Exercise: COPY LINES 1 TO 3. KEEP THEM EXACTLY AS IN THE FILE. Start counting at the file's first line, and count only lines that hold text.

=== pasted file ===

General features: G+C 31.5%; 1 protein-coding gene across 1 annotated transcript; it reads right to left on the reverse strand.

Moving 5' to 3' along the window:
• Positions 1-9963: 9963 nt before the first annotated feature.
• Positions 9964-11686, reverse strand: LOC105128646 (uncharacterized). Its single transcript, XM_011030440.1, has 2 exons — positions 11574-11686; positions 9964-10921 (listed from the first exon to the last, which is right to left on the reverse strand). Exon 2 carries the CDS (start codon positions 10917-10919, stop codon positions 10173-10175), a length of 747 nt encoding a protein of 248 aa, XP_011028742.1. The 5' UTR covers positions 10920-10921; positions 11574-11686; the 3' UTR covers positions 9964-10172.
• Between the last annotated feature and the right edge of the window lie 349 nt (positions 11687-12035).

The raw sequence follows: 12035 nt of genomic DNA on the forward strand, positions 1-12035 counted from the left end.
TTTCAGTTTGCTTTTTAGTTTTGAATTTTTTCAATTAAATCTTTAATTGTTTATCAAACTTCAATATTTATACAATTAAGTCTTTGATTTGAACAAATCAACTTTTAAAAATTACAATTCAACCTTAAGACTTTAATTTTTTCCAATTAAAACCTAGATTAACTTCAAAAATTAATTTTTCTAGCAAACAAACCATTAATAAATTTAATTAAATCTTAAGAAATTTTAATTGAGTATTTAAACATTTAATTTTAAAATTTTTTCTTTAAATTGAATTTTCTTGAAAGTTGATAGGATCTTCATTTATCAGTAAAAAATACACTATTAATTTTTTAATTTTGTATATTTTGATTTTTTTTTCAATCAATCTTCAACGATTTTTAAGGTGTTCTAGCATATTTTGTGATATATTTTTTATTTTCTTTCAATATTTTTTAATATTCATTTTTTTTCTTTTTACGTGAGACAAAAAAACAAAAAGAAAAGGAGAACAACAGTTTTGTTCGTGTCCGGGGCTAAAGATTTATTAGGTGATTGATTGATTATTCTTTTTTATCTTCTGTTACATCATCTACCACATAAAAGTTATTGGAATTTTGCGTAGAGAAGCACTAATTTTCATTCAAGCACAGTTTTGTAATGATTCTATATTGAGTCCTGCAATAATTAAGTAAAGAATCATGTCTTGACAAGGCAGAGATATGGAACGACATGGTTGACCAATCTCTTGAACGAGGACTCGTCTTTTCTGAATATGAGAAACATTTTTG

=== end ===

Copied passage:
General features: G+C 31.5%; 1 protein-coding gene across 1 annotated transcript; it reads right to left on the reverse strand.

Moving 5' to 3' along the window:
• Positions 1-9963: 9963 nt before the first annotated feature.